Like swaddled infants wrapped in lined camo fabric, bagworm caterpillars are encased in an outer covering with an opening just large enough for their heads. Unlike infants, the caterpillars are left to fend for themselves as they transform into moths. During this process, you may mistake their cocoon coverings for tiny cones in your pine trees (Pinus spp.).
Bagworm caterpillars are the larval stage of the Theridopteryx ephemeraeformis moth. The caterpillars have heads and thoraxes with black and white spots and brown abdomens, and they are typically 1 inch long. The 1-inch-long adult male moths take flight with clear wings and black bodies, but the female moths are the most unrecognizable. They cannot fly because they don’t have wings, and they also lack eyes and legs.
The female bagworm's largely immobile existence is spent entirely inside a cocoon, where she lives for only a couple of weeks to lay eggs that ensure the next generation. The life span of a male moth is even shorter -- he lives only a couple of days to fulfill his role of fertilizing the females, which he accomplishes through an opening in the females' cocoons. Females may lay up to 1,000 eggs, which hatch into tiny caterpillars that leave the cocoon immediately to spin their own, individual cocoons. The first silk strands they weave upon exiting their birth cocoons catch wind currents and transport them to new spots where they weave their own cocoons -- a process called “ballooning.”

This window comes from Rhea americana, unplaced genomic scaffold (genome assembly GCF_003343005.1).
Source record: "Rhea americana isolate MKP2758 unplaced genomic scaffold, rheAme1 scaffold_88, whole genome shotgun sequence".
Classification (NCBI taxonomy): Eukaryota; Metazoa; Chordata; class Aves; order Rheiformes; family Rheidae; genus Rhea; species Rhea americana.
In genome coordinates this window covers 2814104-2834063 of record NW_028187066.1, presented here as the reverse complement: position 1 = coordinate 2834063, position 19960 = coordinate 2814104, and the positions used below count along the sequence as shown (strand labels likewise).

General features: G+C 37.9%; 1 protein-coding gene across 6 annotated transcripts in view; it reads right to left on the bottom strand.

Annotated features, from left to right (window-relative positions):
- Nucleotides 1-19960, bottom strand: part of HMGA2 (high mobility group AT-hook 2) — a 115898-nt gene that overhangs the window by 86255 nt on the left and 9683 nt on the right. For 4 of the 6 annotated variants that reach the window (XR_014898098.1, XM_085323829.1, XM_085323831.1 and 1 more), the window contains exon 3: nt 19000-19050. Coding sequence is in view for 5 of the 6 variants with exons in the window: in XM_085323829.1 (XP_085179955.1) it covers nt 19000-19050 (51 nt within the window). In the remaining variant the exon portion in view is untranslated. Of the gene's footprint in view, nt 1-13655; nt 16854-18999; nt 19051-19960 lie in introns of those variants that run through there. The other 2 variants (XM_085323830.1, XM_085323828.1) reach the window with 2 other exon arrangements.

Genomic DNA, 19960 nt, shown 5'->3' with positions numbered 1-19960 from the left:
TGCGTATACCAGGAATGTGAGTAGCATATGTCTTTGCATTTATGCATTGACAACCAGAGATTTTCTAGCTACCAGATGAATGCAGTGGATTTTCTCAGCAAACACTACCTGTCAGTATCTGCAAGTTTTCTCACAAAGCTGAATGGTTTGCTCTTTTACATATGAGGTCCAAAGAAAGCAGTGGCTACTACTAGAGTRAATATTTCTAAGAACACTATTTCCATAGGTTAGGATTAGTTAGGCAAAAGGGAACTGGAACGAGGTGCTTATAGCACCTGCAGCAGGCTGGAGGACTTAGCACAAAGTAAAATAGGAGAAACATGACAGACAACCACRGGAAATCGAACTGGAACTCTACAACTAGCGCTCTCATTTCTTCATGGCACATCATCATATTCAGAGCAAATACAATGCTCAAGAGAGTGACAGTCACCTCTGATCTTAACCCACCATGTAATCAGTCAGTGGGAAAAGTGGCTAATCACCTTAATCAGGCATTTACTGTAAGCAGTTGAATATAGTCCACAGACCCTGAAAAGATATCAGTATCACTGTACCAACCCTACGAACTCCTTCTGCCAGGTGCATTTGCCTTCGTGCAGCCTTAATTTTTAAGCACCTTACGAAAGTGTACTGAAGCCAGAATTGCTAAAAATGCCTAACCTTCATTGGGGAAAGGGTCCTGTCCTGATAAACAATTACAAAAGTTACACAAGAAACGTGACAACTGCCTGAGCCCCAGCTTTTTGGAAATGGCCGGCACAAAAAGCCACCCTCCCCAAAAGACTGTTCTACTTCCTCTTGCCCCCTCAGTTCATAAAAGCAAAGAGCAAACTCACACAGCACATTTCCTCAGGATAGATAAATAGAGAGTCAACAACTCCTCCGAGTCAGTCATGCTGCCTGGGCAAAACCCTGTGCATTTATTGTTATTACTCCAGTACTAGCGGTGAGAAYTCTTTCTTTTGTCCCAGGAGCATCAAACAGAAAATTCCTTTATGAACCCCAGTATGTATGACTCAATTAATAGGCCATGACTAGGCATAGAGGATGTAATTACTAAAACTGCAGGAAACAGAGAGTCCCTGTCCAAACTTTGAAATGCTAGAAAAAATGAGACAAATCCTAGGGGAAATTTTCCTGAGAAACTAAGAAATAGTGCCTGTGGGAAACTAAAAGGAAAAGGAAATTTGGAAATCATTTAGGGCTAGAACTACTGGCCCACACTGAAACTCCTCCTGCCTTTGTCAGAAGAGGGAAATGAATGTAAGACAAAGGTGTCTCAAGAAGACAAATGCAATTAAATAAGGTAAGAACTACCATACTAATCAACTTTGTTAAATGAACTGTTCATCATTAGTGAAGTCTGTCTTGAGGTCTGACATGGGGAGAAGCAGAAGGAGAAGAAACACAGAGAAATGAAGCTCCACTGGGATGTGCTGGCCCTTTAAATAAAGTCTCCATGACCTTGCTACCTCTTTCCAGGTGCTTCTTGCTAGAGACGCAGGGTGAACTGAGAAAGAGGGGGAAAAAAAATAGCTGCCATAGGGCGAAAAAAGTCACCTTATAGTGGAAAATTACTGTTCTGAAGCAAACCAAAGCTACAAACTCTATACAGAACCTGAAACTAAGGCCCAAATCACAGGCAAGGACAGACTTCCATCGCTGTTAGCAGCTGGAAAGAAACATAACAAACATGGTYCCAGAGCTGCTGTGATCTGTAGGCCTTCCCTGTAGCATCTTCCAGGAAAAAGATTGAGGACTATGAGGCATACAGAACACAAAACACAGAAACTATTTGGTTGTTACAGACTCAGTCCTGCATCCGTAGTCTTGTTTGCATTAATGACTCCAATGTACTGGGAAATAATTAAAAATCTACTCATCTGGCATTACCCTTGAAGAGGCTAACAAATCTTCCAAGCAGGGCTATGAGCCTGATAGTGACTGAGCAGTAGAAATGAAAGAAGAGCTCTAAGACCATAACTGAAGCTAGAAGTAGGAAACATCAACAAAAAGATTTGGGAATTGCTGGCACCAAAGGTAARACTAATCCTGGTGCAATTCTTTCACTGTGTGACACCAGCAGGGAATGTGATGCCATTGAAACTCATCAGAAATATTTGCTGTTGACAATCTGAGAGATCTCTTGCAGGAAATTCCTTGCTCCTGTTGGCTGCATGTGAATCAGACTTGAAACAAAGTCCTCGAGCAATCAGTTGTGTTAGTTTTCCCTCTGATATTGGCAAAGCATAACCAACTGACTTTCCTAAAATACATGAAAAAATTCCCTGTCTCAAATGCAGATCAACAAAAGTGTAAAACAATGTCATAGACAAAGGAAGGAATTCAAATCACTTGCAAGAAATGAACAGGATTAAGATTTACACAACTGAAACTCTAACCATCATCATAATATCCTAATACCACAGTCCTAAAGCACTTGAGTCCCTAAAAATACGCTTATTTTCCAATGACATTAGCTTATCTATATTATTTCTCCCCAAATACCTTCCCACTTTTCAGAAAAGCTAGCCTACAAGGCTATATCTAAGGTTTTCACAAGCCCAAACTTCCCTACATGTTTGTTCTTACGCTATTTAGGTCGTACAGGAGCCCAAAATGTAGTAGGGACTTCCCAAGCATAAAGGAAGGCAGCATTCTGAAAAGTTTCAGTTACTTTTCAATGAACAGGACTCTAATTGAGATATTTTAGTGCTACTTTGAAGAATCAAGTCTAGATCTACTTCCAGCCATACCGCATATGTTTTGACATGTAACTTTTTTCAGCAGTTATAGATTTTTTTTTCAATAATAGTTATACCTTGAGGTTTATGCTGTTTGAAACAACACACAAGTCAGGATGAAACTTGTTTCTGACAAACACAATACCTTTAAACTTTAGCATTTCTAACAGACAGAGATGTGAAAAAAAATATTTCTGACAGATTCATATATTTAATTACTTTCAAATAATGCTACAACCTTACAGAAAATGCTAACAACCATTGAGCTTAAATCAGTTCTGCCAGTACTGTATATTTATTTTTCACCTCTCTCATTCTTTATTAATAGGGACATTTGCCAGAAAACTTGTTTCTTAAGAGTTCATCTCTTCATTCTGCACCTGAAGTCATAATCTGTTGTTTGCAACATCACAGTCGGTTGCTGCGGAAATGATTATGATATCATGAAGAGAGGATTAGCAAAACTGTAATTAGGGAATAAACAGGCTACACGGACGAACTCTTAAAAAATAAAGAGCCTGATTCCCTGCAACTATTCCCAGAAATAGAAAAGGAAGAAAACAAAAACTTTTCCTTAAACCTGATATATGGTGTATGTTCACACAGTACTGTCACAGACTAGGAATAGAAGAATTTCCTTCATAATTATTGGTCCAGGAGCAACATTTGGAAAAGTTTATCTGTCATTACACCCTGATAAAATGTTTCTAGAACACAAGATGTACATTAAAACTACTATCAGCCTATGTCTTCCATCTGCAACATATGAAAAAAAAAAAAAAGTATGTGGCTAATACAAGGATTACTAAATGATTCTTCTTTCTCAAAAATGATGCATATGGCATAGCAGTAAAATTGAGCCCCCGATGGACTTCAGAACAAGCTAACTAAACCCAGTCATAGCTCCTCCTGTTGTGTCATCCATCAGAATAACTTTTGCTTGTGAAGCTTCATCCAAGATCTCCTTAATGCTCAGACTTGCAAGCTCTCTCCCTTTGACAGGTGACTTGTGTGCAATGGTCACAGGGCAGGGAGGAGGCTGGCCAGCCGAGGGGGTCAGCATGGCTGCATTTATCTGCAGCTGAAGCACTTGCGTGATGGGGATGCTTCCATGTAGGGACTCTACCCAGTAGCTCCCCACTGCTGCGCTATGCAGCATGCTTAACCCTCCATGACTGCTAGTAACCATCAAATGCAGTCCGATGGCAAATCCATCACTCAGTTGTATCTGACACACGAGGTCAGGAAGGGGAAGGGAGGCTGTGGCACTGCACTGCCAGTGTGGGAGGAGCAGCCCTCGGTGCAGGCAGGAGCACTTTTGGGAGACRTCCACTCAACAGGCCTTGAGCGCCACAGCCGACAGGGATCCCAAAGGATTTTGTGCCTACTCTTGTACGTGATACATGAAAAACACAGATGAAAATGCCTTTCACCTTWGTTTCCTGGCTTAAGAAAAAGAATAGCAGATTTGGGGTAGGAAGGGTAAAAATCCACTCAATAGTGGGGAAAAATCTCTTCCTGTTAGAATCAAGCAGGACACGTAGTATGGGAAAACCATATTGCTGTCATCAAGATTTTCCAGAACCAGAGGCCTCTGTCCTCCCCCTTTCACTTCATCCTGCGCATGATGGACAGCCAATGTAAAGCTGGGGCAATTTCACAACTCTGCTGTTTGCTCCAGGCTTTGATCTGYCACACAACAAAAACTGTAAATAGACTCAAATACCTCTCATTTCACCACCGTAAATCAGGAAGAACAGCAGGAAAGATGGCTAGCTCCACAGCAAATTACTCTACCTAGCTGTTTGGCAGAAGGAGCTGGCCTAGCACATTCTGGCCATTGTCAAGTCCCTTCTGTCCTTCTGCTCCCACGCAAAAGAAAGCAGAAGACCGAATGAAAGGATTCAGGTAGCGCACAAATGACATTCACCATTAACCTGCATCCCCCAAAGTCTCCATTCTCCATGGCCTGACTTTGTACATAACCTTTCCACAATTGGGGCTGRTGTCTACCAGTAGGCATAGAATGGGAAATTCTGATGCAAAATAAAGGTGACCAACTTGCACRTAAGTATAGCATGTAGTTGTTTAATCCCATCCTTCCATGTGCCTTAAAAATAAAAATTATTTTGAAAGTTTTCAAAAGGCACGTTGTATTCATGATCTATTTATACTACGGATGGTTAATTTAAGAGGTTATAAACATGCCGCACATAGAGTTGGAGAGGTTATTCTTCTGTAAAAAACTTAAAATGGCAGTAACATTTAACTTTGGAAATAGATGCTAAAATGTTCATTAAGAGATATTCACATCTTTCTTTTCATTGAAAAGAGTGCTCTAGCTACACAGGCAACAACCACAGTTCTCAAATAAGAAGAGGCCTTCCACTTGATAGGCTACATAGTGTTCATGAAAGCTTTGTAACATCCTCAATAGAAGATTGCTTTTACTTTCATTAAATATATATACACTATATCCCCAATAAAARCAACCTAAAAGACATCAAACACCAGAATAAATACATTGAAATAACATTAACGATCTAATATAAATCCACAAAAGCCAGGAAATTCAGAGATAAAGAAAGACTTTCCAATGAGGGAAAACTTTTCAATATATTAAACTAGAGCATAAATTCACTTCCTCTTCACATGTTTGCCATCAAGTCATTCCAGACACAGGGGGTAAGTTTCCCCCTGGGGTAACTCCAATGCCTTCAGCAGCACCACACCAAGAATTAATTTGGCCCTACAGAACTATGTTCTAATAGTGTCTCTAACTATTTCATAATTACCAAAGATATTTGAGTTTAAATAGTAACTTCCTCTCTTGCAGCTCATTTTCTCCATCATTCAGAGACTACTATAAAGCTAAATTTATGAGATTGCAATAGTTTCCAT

When the hatchling caterpillars spin their new cocoons, they weave bits and pieces of pine needles around the silk-lined case like little shingles, camouflaging it. Bagworm caterpillars have the distinction of being the only insect that builds this type of home. They leave a hole at the top of the cocoon, from which they dart in and out to feed on the pine needles. As they grow, they enlarge their cocoon home -- essentially, it grows with them.
Pine trees grow in U.S. Department of Agriculture plant hardiness zones 2 through 9, depending on species. Bagworms attack pines in USDA zones 5 through 9, because their northernmost range is in southern Michigan’s USDA zone 5. As the caterpillars feed on pine needles, they extract plant sap that contains chlorophyll, which impairs a pine's ability to photosynthesize. The needles initially turn brown, but in severe infestations, a tree may lose all its needles before dying.
Managing bagworms on your pine trees can be challenging. Handpicking and destroying the cocoons is an effective control if trees are within a ladder’s reach. The height of some mature pines puts the cocoons beyond the reach of sprayers, which prohibits effective chemical control. If you’re able to coat all leaf surfaces thoroughly with a sprayer, using a biorational insecticide such as spinosad or Bacillus thuringiensis kurstaki are effective controls. Although product labels vary, typically you dissolve 4 tablespoons of spinosad or 4 teaspoons of Btk in 1 gallon of water and spray on trees. Store these chemicals out of the reach of inquisitive kids, and keep kids and pets out of the way while you're spraying.